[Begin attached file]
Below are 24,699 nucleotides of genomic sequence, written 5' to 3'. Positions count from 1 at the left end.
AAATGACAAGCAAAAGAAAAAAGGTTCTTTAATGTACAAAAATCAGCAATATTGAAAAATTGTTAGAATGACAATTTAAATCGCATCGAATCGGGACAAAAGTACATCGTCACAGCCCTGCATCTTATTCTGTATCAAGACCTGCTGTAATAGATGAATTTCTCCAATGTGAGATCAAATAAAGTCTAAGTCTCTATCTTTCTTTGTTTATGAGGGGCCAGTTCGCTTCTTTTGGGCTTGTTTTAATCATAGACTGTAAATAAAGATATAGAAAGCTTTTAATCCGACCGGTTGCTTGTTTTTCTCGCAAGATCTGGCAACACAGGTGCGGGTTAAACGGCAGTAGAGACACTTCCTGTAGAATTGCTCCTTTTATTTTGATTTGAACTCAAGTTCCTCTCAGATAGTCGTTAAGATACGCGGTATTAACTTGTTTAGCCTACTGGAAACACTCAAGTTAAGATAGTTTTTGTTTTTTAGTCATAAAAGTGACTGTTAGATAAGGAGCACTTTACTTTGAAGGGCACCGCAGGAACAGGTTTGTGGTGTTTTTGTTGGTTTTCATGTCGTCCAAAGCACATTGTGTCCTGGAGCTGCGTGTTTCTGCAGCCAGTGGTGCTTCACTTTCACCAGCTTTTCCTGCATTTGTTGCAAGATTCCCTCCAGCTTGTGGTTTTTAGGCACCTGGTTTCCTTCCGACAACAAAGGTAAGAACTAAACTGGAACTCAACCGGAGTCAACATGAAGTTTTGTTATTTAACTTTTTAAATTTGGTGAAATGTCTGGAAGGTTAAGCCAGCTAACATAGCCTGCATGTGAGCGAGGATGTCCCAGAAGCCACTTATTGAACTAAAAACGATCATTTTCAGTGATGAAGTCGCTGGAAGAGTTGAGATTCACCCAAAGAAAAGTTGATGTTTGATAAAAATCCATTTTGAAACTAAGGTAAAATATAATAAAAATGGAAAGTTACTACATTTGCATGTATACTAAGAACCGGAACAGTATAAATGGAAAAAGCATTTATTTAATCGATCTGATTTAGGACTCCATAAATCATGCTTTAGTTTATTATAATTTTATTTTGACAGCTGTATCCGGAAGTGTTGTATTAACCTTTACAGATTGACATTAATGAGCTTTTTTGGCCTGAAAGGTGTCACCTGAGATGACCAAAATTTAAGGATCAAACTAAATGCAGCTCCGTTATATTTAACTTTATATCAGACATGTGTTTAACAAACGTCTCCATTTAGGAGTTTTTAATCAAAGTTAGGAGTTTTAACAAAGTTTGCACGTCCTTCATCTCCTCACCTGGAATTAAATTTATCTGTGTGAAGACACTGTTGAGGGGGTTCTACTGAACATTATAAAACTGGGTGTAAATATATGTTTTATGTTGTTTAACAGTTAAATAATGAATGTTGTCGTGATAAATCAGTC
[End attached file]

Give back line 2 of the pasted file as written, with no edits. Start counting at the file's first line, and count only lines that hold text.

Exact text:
AAATGACAAGCAAAAGAAAAAAGGTTCTTTAATGTACAAAAATCAGCAATATTGAAAAATTGTTAGAATGACAATTTAAATCGCATCGAATCGGGACAAAAGTACATCGTCACAGCCCTGCATCTTATTCTGTATCAAGACCTGCTGTAATAGATGAATTTCTCCAATGTGAGATCAAATAAAGTCTAAGTCTCTATCTTTCTTTGTTTATGAGGGGCCAGTTCGCTTCTTTTGGGCTTGTTTTAATCATAGACTGTAAATAAAGATATAGAAAGCTTTTAATCCGACCGGTTGCTTGTTTTTCTCGCAAGATCTGGCAACACAGGTGCGGGTTAAACGGCAGTAGAGACACTTCCTGTAGAATTGCTCCTTTTATTTTGATTTGAACTCAAGTTCCTCTCAGATAGTCGTTAAGATACGCGGTATTAACTTGTTTAGCCTACTGGAAACACTCAAGTTAAGATAGTTTTTGTTTTTTAGTCATAAAAGTGACTGTTAGATAAGGAGCACTTTACTTTGAAGGGCACCGCAGGAACAGGTTTGTGGTGTTTTTGTTGGTTTTCATGTCGTCCAAAGCACATTGTGTCCTGGAGCTGCGTGTTTCTGCAGCCAGTGGTGCTTCACTTTCACCAGCTTTTCCTGCATTTGTTGCAAGATTCCCTCCAGCTTGTGGTTTTTAGGCACCTGGTTTCCTTCCGACAACAAAGGTAAGAACTAAACTGGAACTCAACCGGAGTCAACATGAAGTTTTGTTATTTAACTTTTTAAATTTGGTGAAATGTCTGGAAGGTTAAGCCAGCTAACATAGCCTGCATGTGAGCGAGGATGTCCCAGAAGCCACTTATTGAACTAAAAACGATCATTTTCAGTGATGAAGTCGCTGGAAGAGTTGAGATTCACCCAAAGAAAAGTTGATGTTTGATAAAAATCCATTTTGAAACTAAGGTAAAATATAATAAAAATGGAAAGTTACTACATTTGCATGTATACTAAGAACCGGAACAGTATAAATGGAAAAAGCATTTATTTAATCGATCTGATTTAGGACTCCATAAATCATGCTTTAGTTTATTATAATTTTATTTTGACAGCTGTATCCGGAAGTGTTGTATTAACCTTTACAGATTGACATTAATGAGCTTTTTTGGCCTGAAAGGTGTCACCTGAGATGACCAAAATTTAAGGATCAAACTAAATGCAGCTCCGTTATATTTAACTTTATATCAGACATGTGTTTAACAAACGTCTCCATTTAGGAGTTTTTAATCAAAGTTAGGAGTTTTAACAAAGTTTGCACGTCCTTCATCTCCTCACCTGGAATTAAATTTATCTGTGTGAAGACACTGTTGAGGGGGTTCTACTGAACATTATAAAACTGGGTGTAAATATATGTTTTATGTTGTTTAACAGTTAAATAATGAATGTTGTCGTGATAAATCAGTC